What the Union need to do in order to overthrow the Timbers


Having reached the semi-finals of the one-off MLS Is Back Tournament, the Philadelphia Union stand on the precipice of making history with their first-ever piece of silverware, having impressively dismantled Sporting Kansas City in the previous round. Standing between Union and the final are the equally impressive Portland Timbers, so what better time to take a look at how they play under their coach, former New York Cosmos man Giovanni Savarese? 

At the end of the 2017 season, Portland parted ways with their 2015 MLS Cup-winning coach Caleb Porter after 4 years following an unsuccessful playoff campaign. He was to be replaced by Savarese, who had built an impressive Cosmos side in the NASL, which was narrowly beaten by the Union in their first run to the Open Cup final in 2014.

He impressed in his first season with the Cascadia franchise, taking them to the final of the MLS playoffs only to fall short at the hands of Atlanta United. Portland’s 2019 season was underwhelming however, 11th in the overall standings and bowing out in the first round of the playoffs. Their performance in the group stage of this tournament, and subsequent run to the semi-finals, has led to optimism that 2019 won’t be repeated this year. 

How do they Defend? 

The Timbers line up in a 4-2-3-1 formation, a commonly found formation in the modern game, favored for its flexibility and high numbers in the attacking third. The four players in defense are shielded by the veteran playmaker Diego Chara, and although the more dynamic Eryk Williamson is given license to get forward, he is also not averse to offering the defense protection if needed. The objective of the Timbers defense is clear: win the ball back quickly. Their aggressive pressing style means they tend to see plenty of the ball, but they also see plenty of the referee, as their 13.5 fouls per game during the 2019 regular season was the 2nd highest in the league, eclipsed only by NYCFC. 

How do they Attack? 

Right the way through the team, this Timbers side are comfortable keeping the ball. The two center-backs are both composed on the ball, preferring to play short passes amongst themselves. The full-backs, or Chara, who is the main outlet of the longer, defense-splitting passes Portland rely on to generate efforts on goal.

When they have the ball, Portland’s wide attackers, often Yimmi Chara on the right and Marvin Loria on the left, sit further narrow than a typical wide player and provide support for the attacking midfielder, usually the brilliant Sebastian Blanco, who drifts into space ahead of the ball to provide the team’s main attacking outlet.

The mercurial but aging Diego Valeri is often brought on from the bench to play the role Blanco normally plays to devastating effect, and Blanco is moved to the left, where he is every bit as effective.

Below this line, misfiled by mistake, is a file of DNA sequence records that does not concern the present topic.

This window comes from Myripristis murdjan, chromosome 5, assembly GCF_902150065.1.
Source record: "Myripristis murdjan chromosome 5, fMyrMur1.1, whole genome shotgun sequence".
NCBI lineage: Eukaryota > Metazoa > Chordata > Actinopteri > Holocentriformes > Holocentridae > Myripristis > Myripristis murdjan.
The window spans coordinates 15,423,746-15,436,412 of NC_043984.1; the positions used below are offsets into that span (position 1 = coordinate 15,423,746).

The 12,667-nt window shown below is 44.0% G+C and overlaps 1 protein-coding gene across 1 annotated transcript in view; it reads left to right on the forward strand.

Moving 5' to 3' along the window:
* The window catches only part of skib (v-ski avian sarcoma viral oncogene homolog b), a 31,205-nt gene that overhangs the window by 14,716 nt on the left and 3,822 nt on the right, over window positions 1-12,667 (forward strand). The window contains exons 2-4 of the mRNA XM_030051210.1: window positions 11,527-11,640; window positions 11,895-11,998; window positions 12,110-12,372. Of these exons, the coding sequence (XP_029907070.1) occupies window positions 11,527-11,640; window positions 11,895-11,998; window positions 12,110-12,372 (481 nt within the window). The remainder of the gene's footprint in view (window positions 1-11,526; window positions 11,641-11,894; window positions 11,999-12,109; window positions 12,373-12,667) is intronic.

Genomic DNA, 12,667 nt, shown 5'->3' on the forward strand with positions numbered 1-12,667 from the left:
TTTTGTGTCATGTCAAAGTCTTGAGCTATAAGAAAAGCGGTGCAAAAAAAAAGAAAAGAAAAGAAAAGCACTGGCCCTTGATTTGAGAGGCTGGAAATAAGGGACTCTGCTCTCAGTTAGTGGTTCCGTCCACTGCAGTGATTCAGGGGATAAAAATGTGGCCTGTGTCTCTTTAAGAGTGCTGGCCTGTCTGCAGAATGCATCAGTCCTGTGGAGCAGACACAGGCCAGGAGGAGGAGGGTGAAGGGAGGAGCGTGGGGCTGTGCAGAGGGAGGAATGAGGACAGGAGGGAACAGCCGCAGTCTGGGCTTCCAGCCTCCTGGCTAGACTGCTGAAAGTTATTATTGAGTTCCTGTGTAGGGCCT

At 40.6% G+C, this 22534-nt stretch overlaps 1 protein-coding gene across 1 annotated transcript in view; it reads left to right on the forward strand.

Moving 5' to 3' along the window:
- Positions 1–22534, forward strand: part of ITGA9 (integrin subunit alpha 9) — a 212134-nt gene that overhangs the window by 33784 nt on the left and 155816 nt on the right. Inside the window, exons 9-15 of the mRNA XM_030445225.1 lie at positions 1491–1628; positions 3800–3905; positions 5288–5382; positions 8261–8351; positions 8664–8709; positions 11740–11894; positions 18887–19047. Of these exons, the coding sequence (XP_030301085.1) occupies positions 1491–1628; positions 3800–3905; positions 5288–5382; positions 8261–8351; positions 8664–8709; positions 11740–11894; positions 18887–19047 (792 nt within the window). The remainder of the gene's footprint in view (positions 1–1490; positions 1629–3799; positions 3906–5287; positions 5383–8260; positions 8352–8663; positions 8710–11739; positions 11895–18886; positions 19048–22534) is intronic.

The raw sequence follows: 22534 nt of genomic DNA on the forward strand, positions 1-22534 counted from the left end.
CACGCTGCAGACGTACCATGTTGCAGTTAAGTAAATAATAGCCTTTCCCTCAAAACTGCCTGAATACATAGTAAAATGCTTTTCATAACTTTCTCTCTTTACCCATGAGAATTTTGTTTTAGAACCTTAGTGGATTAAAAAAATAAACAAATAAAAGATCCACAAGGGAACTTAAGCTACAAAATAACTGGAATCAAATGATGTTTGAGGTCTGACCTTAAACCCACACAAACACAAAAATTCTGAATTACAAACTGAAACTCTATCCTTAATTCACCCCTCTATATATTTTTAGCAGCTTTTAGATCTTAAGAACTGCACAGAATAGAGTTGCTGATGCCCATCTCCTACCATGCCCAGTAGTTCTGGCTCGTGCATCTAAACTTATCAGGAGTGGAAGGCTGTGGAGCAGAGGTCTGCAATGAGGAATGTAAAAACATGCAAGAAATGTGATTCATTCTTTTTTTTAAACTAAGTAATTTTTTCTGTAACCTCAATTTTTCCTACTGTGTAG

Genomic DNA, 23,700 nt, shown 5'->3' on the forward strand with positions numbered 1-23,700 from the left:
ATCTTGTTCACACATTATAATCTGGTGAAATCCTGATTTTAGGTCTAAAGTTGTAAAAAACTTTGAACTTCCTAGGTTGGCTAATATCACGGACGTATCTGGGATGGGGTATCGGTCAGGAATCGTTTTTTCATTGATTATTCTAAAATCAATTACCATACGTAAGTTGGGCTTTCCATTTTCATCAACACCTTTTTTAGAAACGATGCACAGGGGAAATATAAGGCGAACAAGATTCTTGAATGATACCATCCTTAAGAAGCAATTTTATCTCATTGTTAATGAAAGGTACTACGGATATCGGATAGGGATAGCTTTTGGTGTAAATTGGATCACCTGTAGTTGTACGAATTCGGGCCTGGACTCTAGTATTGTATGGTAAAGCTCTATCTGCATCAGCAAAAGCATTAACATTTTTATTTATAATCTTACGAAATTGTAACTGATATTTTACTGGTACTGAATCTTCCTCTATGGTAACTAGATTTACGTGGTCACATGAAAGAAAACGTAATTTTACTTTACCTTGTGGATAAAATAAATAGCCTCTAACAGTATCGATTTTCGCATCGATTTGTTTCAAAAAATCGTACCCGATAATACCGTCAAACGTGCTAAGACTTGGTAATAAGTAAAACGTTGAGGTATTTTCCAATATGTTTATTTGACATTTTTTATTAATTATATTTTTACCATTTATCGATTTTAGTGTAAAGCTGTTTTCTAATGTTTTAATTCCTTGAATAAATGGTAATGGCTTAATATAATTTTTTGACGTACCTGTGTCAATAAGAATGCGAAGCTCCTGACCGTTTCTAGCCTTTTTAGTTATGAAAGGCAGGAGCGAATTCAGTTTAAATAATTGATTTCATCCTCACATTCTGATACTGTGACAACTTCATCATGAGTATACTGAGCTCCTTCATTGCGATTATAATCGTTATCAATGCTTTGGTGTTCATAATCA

The lone striker is usually either Jeremy Ebobisse or Jaroslaw Niezgoda, but their role is very similar, as they look to draw defenders out of position by dropping slightly deeper, allowing Blanco or Valeri to run into the space created and get a shot away, although the forwards, particularly Niezgoda, are not averse to getting on the end of through balls themselves. This is a side who like to wear the opposition down with lots of short passes, usually among the players in the attacking third who are positioned very centrally, but Williamson also joins in from a deeper position.

Timbers Strengths

In Diego Valeri and Sebastian Blanco, they have match-winning attacking players who can pick out devastating passes to teammates, and teams can often struggle to cope with the fluidity with which the attacking midfielders and forward movement. Their defense will not allow you to breathe as they hunt the ball in numbers. 

Timbers Weaknesses

Due to their slightly kamikaze approach to defending, and tendency to build patiently leading to their players being dispossessed, they are somewhat vulnerable to being attacked on the counter. They can also sometimes lack width when going forward, and their passing can become labored and pedestrian against well-organized sides. 

How can Union win? 

The defense will need to be disciplined and not be drawn out of position by the tricky off-the-ball movement the Portland attackers use. Against a side who like to see a lot of the ball, chances may prove few and far between, so the likes of Sergio Santos and Kacper Pryzbylko will need to be as clinical in front of goal as they have been so far in the tournament. Having said this, if Union can exploit Portland’s vulnerability on the counter-attack, we could be in for a memorable night.

Mandatory Credit: Douglas DeFelice-USA TODAY Sports